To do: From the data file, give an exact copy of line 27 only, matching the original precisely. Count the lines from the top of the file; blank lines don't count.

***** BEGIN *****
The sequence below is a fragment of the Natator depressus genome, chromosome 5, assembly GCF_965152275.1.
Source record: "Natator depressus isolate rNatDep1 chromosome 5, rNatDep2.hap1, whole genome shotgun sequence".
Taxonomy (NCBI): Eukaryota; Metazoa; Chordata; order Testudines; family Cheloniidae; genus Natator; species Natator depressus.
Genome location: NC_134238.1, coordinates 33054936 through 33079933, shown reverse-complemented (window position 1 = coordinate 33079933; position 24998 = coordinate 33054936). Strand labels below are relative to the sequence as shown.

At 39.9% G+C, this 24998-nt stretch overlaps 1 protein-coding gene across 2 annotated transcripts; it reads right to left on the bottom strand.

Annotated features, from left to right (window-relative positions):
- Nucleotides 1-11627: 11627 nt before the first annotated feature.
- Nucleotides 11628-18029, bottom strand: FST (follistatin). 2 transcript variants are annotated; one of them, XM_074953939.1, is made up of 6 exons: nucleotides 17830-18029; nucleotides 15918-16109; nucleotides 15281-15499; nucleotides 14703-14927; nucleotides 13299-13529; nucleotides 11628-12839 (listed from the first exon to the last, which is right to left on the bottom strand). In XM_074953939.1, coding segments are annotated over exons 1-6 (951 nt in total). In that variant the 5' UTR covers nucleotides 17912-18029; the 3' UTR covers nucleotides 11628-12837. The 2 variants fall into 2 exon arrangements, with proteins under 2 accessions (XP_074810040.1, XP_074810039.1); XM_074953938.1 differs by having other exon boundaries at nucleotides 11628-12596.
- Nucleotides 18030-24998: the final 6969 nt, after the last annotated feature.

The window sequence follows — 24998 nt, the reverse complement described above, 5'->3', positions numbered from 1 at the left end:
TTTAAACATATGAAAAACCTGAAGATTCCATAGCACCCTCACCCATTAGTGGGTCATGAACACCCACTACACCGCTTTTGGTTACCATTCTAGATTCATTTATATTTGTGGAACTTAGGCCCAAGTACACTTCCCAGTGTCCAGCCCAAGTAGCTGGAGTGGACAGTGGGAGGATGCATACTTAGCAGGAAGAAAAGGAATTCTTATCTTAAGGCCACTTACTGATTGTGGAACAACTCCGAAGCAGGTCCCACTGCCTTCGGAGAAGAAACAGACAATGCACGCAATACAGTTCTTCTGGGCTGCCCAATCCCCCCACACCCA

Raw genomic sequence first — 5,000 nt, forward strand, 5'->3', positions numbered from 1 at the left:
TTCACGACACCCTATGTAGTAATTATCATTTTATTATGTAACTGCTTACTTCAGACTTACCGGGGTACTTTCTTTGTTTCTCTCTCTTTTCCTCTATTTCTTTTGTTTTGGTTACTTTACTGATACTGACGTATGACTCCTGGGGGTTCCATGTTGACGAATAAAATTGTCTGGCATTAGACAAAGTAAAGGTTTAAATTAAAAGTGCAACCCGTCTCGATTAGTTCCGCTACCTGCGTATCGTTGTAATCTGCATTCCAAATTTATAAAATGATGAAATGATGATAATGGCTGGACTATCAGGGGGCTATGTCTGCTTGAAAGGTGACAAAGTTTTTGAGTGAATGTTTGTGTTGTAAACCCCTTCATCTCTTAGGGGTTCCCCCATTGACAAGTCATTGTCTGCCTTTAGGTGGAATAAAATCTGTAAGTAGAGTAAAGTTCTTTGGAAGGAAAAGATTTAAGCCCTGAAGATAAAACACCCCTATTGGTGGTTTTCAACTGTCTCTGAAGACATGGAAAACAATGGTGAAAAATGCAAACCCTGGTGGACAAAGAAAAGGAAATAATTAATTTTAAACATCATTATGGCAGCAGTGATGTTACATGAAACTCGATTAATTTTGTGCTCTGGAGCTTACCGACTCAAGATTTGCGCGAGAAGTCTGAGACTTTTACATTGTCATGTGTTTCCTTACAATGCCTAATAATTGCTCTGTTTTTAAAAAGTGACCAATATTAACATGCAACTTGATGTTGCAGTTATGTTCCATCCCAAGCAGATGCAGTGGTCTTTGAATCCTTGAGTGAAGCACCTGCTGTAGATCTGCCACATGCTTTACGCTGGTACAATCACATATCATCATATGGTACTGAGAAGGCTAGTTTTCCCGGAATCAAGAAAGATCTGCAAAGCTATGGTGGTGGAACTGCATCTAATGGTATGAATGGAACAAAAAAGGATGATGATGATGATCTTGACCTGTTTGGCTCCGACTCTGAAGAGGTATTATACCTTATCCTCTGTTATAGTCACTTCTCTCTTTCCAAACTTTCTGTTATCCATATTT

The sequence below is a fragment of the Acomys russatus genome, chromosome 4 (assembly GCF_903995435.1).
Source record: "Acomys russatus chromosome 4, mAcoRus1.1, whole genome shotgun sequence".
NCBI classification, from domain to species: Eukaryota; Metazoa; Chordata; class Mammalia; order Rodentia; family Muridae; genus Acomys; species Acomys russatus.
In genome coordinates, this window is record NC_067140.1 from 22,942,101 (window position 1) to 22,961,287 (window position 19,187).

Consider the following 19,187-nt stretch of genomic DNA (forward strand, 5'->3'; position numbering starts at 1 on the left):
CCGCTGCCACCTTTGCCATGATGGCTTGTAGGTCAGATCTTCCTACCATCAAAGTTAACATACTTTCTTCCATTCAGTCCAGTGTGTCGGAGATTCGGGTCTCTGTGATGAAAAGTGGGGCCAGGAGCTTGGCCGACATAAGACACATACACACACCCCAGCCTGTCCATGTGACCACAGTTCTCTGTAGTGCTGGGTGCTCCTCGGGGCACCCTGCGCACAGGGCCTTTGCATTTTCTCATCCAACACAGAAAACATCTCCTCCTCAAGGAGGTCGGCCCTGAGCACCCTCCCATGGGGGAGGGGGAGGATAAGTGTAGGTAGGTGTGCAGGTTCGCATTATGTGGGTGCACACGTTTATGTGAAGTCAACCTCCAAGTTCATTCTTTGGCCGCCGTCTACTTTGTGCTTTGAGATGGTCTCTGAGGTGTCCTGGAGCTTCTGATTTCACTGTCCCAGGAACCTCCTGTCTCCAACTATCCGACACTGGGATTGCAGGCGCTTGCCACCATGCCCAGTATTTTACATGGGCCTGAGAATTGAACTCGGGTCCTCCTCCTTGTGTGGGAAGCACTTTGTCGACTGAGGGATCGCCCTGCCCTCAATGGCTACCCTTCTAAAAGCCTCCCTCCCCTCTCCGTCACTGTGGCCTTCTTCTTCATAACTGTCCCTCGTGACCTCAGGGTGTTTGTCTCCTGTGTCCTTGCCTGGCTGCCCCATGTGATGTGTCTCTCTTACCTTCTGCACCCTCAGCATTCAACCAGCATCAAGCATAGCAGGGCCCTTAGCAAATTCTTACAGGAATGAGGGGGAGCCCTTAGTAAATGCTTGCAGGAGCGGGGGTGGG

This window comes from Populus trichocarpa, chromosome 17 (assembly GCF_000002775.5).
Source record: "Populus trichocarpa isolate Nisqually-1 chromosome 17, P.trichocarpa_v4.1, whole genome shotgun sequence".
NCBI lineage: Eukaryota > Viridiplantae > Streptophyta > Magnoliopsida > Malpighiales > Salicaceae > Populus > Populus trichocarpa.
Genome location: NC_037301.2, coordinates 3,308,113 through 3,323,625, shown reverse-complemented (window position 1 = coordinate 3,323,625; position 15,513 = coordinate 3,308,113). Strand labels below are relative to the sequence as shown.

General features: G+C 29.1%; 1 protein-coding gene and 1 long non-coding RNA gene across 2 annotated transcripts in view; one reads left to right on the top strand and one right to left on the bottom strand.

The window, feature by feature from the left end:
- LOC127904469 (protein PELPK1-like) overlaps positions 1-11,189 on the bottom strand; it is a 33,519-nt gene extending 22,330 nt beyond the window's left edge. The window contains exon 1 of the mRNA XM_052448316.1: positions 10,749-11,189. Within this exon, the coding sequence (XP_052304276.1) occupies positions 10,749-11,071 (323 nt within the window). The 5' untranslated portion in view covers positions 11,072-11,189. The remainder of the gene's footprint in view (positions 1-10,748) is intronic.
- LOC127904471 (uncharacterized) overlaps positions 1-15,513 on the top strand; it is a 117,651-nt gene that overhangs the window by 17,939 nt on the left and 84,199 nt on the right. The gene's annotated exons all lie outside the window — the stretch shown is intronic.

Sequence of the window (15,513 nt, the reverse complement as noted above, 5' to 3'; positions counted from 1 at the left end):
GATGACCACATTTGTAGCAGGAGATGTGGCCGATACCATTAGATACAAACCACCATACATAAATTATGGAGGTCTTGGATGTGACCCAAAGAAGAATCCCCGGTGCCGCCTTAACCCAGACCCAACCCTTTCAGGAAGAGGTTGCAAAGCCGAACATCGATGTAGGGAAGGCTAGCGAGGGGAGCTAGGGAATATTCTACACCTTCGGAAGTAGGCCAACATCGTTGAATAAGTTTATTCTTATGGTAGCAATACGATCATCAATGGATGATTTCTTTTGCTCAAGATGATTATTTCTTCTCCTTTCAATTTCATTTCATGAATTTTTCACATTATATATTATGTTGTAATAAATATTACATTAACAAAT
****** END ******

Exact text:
- LOC127904471 (uncharacterized) overlaps positions 1-15,513 on the top strand; it is a 117,651-nt gene that overhangs the window by 17,939 nt on the left and 84,199 nt on the right. The gene's annotated exons all lie outside the window — the stretch shown is intronic.